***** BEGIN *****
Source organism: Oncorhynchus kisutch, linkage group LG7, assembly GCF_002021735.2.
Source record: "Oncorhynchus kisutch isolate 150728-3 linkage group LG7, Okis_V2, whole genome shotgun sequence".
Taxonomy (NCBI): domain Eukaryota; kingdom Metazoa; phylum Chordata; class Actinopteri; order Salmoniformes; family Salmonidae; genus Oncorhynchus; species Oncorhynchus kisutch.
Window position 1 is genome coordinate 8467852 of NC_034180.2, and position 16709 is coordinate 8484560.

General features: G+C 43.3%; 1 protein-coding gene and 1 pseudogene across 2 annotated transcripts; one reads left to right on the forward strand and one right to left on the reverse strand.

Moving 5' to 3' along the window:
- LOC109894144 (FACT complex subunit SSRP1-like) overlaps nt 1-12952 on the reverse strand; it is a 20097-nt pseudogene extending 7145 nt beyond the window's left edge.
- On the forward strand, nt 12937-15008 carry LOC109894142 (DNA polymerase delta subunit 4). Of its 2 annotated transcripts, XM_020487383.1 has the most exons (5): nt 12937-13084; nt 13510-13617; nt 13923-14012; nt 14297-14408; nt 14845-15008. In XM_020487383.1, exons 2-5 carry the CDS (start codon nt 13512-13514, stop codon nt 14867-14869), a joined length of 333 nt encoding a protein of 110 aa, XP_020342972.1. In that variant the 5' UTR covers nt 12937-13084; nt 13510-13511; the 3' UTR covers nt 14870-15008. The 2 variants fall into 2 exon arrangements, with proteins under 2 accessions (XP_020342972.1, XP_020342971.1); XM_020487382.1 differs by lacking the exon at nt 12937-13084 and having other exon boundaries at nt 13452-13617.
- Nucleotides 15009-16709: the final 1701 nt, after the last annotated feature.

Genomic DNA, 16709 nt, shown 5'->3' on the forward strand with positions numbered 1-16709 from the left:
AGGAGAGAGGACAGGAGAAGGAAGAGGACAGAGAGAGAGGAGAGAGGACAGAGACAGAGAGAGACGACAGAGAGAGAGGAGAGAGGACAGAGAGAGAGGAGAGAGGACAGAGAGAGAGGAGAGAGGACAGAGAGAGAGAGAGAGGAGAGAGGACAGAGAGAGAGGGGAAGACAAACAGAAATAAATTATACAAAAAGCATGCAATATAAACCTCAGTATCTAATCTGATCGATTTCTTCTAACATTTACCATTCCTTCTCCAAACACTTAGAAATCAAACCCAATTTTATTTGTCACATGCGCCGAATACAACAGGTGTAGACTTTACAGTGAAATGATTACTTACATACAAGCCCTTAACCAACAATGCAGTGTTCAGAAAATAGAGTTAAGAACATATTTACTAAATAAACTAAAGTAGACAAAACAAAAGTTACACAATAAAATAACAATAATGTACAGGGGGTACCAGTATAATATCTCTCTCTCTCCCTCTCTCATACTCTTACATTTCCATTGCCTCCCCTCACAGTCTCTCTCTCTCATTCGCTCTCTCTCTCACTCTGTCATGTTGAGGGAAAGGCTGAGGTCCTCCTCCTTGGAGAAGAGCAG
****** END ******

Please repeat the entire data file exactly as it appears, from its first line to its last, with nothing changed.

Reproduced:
Source organism: Oncorhynchus kisutch, linkage group LG7, assembly GCF_002021735.2.
Source record: "Oncorhynchus kisutch isolate 150728-3 linkage group LG7, Okis_V2, whole genome shotgun sequence".
Taxonomy (NCBI): domain Eukaryota; kingdom Metazoa; phylum Chordata; class Actinopteri; order Salmoniformes; family Salmonidae; genus Oncorhynchus; species Oncorhynchus kisutch.
Window position 1 is genome coordinate 8467852 of NC_034180.2, and position 16709 is coordinate 8484560.

General features: G+C 43.3%; 1 protein-coding gene and 1 pseudogene across 2 annotated transcripts; one reads left to right on the forward strand and one right to left on the reverse strand.

Moving 5' to 3' along the window:
- LOC109894144 (FACT complex subunit SSRP1-like) overlaps nt 1-12952 on the reverse strand; it is a 20097-nt pseudogene extending 7145 nt beyond the window's left edge.
- On the forward strand, nt 12937-15008 carry LOC109894142 (DNA polymerase delta subunit 4). Of its 2 annotated transcripts, XM_020487383.1 has the most exons (5): nt 12937-13084; nt 13510-13617; nt 13923-14012; nt 14297-14408; nt 14845-15008. In XM_020487383.1, exons 2-5 carry the CDS (start codon nt 13512-13514, stop codon nt 14867-14869), a joined length of 333 nt encoding a protein of 110 aa, XP_020342972.1. In that variant the 5' UTR covers nt 12937-13084; nt 13510-13511; the 3' UTR covers nt 14870-15008. The 2 variants fall into 2 exon arrangements, with proteins under 2 accessions (XP_020342972.1, XP_020342971.1); XM_020487382.1 differs by lacking the exon at nt 12937-13084 and having other exon boundaries at nt 13452-13617.
- Nucleotides 15009-16709: the final 1701 nt, after the last annotated feature.

Genomic DNA, 16709 nt, shown 5'->3' on the forward strand with positions numbered 1-16709 from the left:
AGGAGAGAGGACAGGAGAAGGAAGAGGACAGAGAGAGAGGAGAGAGGACAGAGACAGAGAGAGACGACAGAGAGAGAGGAGAGAGGACAGAGAGAGAGGAGAGAGGACAGAGAGAGAGGAGAGAGGACAGAGAGAGAGAGAGAGGAGAGAGGACAGAGAGAGAGGGGAAGACAAACAGAAATAAATTATACAAAAAGCATGCAATATAAACCTCAGTATCTAATCTGATCGATTTCTTCTAACATTTACCATTCCTTCTCCAAACACTTAGAAATCAAACCCAATTTTATTTGTCACATGCGCCGAATACAACAGGTGTAGACTTTACAGTGAAATGATTACTTACATACAAGCCCTTAACCAACAATGCAGTGTTCAGAAAATAGAGTTAAGAACATATTTACTAAATAAACTAAAGTAGACAAAACAAAAGTTACACAATAAAATAACAATAATGTACAGGGGGTACCAGTATAATATCTCTCTCTCTCCCTCTCTCATACTCTTACATTTCCATTGCCTCCCCTCACAGTCTCTCTCTCTCATTCGCTCTCTCTCTCACTCTGTCATGTTGAGGGAAAGGCTGAGGTCCTCCTCCTTGGAGAAGAGCAG